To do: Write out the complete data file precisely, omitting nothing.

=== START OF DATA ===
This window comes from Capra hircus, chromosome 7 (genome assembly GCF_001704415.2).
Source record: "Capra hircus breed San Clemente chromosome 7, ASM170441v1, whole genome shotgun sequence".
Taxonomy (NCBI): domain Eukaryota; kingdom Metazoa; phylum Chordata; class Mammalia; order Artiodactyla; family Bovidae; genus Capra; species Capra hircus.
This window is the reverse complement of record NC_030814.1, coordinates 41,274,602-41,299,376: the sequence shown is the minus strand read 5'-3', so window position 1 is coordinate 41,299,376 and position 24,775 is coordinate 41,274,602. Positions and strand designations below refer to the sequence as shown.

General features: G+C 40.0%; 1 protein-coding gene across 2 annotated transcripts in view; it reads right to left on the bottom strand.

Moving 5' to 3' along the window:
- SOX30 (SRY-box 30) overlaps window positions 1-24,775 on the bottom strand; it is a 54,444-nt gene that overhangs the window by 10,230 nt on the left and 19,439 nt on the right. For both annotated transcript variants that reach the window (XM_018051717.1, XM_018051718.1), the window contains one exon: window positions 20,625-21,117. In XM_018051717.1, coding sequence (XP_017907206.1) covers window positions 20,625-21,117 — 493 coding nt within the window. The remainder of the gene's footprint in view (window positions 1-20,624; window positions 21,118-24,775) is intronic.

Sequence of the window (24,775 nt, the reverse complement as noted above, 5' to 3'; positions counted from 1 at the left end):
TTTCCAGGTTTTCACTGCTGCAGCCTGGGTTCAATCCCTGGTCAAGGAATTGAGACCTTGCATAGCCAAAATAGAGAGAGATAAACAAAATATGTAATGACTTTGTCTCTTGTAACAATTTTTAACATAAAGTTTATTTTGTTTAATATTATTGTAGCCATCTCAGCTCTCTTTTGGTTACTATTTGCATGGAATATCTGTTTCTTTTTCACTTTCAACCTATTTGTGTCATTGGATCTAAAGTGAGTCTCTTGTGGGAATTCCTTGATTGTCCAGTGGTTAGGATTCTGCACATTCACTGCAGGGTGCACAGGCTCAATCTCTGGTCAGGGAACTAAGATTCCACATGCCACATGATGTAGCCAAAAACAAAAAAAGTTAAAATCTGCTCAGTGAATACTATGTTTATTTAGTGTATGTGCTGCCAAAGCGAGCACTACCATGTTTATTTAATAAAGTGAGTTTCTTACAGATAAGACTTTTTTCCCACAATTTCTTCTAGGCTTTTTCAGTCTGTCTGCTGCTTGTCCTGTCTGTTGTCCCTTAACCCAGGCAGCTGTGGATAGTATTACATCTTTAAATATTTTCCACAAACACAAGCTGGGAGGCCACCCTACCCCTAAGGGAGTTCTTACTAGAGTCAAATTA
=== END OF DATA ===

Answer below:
This window comes from Capra hircus, chromosome 7 (genome assembly GCF_001704415.2).
Source record: "Capra hircus breed San Clemente chromosome 7, ASM170441v1, whole genome shotgun sequence".
Taxonomy (NCBI): domain Eukaryota; kingdom Metazoa; phylum Chordata; class Mammalia; order Artiodactyla; family Bovidae; genus Capra; species Capra hircus.
This window is the reverse complement of record NC_030814.1, coordinates 41,274,602-41,299,376: the sequence shown is the minus strand read 5'-3', so window position 1 is coordinate 41,299,376 and position 24,775 is coordinate 41,274,602. Positions and strand designations below refer to the sequence as shown.

General features: G+C 40.0%; 1 protein-coding gene across 2 annotated transcripts in view; it reads right to left on the bottom strand.

Moving 5' to 3' along the window:
- SOX30 (SRY-box 30) overlaps window positions 1-24,775 on the bottom strand; it is a 54,444-nt gene that overhangs the window by 10,230 nt on the left and 19,439 nt on the right. For both annotated transcript variants that reach the window (XM_018051717.1, XM_018051718.1), the window contains one exon: window positions 20,625-21,117. In XM_018051717.1, coding sequence (XP_017907206.1) covers window positions 20,625-21,117 — 493 coding nt within the window. The remainder of the gene's footprint in view (window positions 1-20,624; window positions 21,118-24,775) is intronic.

Sequence of the window (24,775 nt, the reverse complement as noted above, 5' to 3'; positions counted from 1 at the left end):
TTTCCAGGTTTTCACTGCTGCAGCCTGGGTTCAATCCCTGGTCAAGGAATTGAGACCTTGCATAGCCAAAATAGAGAGAGATAAACAAAATATGTAATGACTTTGTCTCTTGTAACAATTTTTAACATAAAGTTTATTTTGTTTAATATTATTGTAGCCATCTCAGCTCTCTTTTGGTTACTATTTGCATGGAATATCTGTTTCTTTTTCACTTTCAACCTATTTGTGTCATTGGATCTAAAGTGAGTCTCTTGTGGGAATTCCTTGATTGTCCAGTGGTTAGGATTCTGCACATTCACTGCAGGGTGCACAGGCTCAATCTCTGGTCAGGGAACTAAGATTCCACATGCCACATGATGTAGCCAAAAACAAAAAAAGTTAAAATCTGCTCAGTGAATACTATGTTTATTTAGTGTATGTGCTGCCAAAGCGAGCACTACCATGTTTATTTAATAAAGTGAGTTTCTTACAGATAAGACTTTTTTCCCACAATTTCTTCTAGGCTTTTTCAGTCTGTCTGCTGCTTGTCCTGTCTGTTGTCCCTTAACCCAGGCAGCTGTGGATAGTATTACATCTTTAAATATTTTCCACAAACACAAGCTGGGAGGCCACCCTACCCCTAAGGGAGTTCTTACTAGAGTCAAATTA